Austrian Alps salt miners had a ‘balanced diet’, with an analysis of bronze and iron age excrement finding the earliest evidence of cheese ripening in EuropeIt’s no secret that beer and blue cheese go hand in hand – but a new study reveals how deep their roots run in Europe, where workers at a salt mine in Austria were gorging on both up to 2,700 years ago.Scientists made the discovery by analysing samples of human excrement found at the heart of the Hallstatt mine in the Austrian Alps. Continue reading...

Why Britons are tolerating sky-high Covid rates – and why this may not last

Friday October 15th, 2021 02:33:08 PM Hannah Devlin Science correspondent
Analysis: as Covid cases reach 40,000 a day, scientists think normalisation is partly to blame for the lack of public reactionCoronavirus – latest updatesSee all our coronavirus coverageIt is one of the conundrums of the current phase of the Covid pandemic: the UK has among the highest number of infections across the world and a death toll that continues to steadily climb, yet the national mood seems sanguine. So is this down to British stoicism, a Keep Calm and Carry on mentality?Not according to experts. They talk of many factors being at play – and warn it may not last. Continue reading...

Covid PCR tests: at least 43,000 in UK may have had false negatives

Friday October 15th, 2021 09:31:51 AM Jamie Grierson, Steven Morris and Rowena Mason
Health Security Agency suspends operations at privately run lab in WolverhamptonCoronavirus – latest updatesSee all our coronavirus coverageAt least 43,000 people may have been wrongly given a negative Covid test result, the UK Health Security Agency has said, as it announced the suspension of operations at a privately run lab in Wolverhampton.NHS test and trace has suspended testing operations by Immensa Health Clinic at its laboratory in Wolverhampton, the agency said. Continue reading...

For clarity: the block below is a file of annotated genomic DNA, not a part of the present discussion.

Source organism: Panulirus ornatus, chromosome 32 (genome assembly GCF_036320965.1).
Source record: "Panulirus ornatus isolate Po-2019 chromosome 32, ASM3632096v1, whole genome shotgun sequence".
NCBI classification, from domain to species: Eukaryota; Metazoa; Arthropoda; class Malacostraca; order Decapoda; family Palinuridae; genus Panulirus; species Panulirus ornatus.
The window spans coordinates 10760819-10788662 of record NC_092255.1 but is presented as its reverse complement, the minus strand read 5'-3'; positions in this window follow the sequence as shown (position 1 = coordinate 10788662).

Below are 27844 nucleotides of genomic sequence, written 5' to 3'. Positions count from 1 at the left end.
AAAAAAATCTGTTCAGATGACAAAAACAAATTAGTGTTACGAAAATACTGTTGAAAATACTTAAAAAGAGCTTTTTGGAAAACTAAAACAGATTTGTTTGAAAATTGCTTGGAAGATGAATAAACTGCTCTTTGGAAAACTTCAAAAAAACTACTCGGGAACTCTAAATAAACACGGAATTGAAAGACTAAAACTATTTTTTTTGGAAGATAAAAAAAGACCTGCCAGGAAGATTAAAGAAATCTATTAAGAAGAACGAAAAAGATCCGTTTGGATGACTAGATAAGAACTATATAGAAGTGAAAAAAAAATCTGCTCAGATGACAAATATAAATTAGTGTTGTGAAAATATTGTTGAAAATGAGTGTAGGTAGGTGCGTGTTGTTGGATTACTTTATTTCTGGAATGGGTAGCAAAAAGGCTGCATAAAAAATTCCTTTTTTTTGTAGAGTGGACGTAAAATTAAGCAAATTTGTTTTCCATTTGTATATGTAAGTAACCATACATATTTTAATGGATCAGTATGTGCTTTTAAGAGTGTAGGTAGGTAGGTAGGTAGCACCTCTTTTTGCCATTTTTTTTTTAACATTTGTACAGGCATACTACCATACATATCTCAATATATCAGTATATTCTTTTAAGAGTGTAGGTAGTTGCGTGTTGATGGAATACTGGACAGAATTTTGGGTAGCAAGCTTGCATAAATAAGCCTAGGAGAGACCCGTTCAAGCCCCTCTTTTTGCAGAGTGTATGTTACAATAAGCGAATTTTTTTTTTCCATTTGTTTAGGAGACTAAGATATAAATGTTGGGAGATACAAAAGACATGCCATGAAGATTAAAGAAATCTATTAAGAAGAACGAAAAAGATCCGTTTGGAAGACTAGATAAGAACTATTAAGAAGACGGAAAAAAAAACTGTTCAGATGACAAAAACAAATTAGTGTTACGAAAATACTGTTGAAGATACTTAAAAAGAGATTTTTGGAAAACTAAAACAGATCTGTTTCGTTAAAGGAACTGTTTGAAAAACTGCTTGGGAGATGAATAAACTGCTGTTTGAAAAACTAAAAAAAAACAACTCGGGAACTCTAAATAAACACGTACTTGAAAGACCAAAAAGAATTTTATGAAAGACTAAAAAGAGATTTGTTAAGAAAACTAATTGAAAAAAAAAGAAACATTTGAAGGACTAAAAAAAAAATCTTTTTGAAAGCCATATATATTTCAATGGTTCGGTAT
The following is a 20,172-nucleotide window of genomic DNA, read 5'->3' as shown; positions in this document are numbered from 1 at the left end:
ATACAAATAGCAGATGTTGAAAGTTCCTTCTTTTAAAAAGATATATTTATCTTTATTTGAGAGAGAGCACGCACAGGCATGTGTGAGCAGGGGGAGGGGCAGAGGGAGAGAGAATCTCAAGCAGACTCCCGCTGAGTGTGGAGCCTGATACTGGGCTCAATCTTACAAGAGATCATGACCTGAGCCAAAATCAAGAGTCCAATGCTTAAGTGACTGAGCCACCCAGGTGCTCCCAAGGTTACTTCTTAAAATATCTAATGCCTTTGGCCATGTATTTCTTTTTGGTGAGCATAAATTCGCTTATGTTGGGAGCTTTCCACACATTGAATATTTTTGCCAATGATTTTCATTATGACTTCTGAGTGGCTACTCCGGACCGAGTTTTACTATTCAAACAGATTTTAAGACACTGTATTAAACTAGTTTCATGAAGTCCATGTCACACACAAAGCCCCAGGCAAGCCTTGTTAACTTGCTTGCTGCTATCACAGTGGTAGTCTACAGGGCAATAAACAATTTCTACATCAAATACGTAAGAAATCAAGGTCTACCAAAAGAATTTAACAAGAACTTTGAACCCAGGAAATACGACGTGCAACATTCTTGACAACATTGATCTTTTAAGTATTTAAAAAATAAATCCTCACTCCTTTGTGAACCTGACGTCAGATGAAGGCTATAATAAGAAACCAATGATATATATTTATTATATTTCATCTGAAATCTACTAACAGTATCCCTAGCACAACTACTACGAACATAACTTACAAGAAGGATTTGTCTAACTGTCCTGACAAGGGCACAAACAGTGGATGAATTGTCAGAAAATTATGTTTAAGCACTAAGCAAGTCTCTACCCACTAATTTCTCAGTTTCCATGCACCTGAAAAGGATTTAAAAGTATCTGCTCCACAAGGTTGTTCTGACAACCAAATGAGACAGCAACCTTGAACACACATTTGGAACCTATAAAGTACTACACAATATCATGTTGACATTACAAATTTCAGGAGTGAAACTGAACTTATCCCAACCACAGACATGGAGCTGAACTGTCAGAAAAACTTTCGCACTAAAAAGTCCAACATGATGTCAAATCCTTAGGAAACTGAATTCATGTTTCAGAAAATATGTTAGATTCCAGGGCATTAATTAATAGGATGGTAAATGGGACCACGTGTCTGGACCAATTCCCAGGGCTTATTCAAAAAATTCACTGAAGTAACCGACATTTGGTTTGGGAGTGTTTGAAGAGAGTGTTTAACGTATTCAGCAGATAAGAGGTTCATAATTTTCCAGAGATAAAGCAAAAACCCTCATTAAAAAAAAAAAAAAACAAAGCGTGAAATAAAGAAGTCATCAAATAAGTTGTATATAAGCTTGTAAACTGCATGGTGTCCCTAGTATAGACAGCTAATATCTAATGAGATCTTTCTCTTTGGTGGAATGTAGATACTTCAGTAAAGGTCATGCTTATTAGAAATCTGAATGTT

People taking statins less likely to die from Covid, study suggests

Thursday October 14th, 2021 06:00:06 PM Andrew Gregory Health editor
Experts warn findings do not prove cholesterol-lowering drugs can reduce death ratesMillions of people who take statins may be less likely to die from Covid, research suggests.The cholesterol-lowering drugs are one of the world’s most popular medications. They can also reduce inflammation in blood vessels, which has prompted questions over whether they could help with outcomes in coronavirus patients. Continue reading...

Covid booster shots important to stop infection, finds English study